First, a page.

Not sure where to start bodybuilding? Here is your guide

Old-school resistance training, like lifting heavy weights repeatedly until you can’t, is the best way for men to slow or even reverse age-related muscle loss. .

A medical term for muscle loss, sarcopenia can increase the risk of falls, frailty and independence. Resistance training (also called strength training) can be a big help. It involves doing upper and lower body exercises using free weights, machines, resistance bands, or even body weight.

It can be a challenge; the main thing is to find the right balance between doing too little and too much.

Ultimately, the goal is to challenge your muscles enough to feel a difference, but not overdo it where you risk injury. You also want to train for continuous improvement, not a plateau.

So how do you get into this sweet spot? The Journal of Strength and Conditioning Research has published some evidence-based guidelines to follow.

Type: One to two multi-joint exercises per major muscle group have been identified as the most beneficial. There are six main muscle groups: chest, back, shoulders, arms, legs and calves.

Multi-joint exercises are movements that engage more than one joint, such as elbow and shoulder, knee and ankle, etc. They differ from single-joint movements, such as a bicep curl. Multi-joint movements allow you to move heavier weights to build muscle faster.

Lester: It is recommended that older adults exercise within 70-85% of their one rep maximum. Because learning your one-rep max can be difficult and very dangerous, choose weights where you can do ten reps with good form. You want to fight for the last rep or two and leave no more than a rep or two in reserve.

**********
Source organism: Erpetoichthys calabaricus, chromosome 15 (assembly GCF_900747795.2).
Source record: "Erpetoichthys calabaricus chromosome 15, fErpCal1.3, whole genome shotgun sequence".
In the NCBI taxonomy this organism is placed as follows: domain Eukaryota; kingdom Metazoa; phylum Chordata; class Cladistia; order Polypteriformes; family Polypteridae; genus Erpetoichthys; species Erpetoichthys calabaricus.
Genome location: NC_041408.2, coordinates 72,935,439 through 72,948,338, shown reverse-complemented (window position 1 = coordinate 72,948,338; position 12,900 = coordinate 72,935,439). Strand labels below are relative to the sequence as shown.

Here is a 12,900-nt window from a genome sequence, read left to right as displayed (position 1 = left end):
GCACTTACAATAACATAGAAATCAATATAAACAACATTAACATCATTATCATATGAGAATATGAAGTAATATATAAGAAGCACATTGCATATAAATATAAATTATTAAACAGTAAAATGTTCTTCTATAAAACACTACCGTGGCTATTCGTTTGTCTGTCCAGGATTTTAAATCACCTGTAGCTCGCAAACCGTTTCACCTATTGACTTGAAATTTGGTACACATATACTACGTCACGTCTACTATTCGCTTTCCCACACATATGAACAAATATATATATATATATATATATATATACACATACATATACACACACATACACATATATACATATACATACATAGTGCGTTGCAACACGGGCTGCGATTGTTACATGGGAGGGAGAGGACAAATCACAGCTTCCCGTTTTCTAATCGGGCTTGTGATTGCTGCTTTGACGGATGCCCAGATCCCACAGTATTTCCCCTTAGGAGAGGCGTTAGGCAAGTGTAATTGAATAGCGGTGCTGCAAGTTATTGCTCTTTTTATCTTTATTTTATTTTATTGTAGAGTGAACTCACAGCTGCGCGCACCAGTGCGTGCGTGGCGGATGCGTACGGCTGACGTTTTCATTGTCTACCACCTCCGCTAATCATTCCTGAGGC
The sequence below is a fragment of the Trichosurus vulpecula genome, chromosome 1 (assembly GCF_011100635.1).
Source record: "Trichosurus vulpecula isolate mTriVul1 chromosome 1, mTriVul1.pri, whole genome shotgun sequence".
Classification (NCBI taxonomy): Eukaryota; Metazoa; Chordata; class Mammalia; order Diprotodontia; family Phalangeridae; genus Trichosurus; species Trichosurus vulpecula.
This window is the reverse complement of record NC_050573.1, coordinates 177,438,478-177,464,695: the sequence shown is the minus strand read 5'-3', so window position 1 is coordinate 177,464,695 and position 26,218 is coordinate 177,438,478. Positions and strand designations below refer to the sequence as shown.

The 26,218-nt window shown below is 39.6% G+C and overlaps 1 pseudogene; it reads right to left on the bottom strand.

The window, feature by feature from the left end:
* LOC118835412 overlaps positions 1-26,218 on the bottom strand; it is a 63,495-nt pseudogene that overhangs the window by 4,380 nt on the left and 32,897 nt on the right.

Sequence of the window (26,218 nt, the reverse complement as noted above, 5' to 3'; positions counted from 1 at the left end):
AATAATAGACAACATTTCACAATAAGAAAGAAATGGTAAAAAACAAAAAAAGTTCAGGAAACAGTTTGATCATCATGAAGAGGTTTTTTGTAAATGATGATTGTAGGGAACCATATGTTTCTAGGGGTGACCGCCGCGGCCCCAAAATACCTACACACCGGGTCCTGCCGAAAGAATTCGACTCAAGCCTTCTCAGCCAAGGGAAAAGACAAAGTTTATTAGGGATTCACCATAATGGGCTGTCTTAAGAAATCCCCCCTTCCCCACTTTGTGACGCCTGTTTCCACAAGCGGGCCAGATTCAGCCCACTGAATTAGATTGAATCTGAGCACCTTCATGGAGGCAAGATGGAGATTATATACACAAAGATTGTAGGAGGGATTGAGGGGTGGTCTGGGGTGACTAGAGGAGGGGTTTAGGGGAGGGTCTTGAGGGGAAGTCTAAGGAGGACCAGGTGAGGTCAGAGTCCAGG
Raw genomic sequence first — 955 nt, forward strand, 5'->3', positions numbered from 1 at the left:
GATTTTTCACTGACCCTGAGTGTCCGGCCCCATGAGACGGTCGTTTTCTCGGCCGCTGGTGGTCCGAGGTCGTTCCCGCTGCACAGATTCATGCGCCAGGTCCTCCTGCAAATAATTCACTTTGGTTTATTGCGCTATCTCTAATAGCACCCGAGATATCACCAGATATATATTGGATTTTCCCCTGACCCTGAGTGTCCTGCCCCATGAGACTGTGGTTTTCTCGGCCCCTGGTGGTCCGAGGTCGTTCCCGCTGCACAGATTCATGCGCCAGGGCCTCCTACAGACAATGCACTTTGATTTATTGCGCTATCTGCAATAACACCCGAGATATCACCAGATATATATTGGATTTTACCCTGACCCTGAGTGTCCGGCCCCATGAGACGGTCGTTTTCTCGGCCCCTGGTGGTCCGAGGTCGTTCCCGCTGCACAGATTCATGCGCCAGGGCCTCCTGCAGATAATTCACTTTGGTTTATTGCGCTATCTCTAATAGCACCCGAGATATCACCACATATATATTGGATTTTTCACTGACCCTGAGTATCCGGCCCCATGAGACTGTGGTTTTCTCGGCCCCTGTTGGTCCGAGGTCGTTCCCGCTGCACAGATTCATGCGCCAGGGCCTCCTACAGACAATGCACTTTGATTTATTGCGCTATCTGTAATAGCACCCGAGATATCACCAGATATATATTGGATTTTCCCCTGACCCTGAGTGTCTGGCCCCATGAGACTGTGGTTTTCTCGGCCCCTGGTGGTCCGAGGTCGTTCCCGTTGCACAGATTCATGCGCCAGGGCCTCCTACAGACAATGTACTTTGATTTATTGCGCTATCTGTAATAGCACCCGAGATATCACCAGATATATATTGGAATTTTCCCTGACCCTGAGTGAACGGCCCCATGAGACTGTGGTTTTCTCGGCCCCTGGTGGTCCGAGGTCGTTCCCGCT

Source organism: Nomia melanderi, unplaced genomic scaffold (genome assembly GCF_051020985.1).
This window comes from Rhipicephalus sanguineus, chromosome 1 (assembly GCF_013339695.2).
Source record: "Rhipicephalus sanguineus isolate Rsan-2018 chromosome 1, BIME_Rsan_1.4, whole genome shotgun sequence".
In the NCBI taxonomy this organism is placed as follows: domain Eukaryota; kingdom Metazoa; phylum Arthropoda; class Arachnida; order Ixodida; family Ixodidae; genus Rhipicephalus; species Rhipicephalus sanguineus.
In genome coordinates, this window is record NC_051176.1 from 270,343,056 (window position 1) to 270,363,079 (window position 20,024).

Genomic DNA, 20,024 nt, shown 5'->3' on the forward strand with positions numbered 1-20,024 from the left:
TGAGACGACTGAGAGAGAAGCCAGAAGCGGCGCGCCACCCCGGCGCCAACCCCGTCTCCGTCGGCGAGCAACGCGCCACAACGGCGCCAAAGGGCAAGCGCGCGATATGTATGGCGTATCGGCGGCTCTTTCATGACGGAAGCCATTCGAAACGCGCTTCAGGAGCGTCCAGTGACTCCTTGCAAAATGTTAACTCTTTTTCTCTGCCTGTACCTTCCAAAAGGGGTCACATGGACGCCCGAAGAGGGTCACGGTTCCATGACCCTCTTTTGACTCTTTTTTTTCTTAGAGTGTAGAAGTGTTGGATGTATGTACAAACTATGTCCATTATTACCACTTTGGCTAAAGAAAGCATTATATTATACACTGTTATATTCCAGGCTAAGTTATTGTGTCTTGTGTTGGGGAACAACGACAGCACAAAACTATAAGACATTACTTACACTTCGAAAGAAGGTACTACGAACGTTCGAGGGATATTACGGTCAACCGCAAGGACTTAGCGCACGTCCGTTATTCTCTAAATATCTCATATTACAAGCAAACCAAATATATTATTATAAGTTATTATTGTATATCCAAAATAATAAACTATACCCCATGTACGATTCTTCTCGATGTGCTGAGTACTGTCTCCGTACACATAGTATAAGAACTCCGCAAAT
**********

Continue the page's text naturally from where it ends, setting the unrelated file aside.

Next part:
Reps (repetitions): The guidelines found six to 12 reps per exercise to be beneficial. Start out doing ten reps as it’s easy to remember, and as you progress aim for heavier weights at 6-8 reps.

Frequency: Aiming for 2-3 workouts per week produces the most muscle size and strength. Start with two workouts a week, spread out over a few days, then add more as you progress.

It may take a while to start noticing the changes. If you’re not seeing more muscle or feeling stronger after eight weeks, you’re not training hard enough and need to modify your routine by adding weight, sets, or number of exercises.

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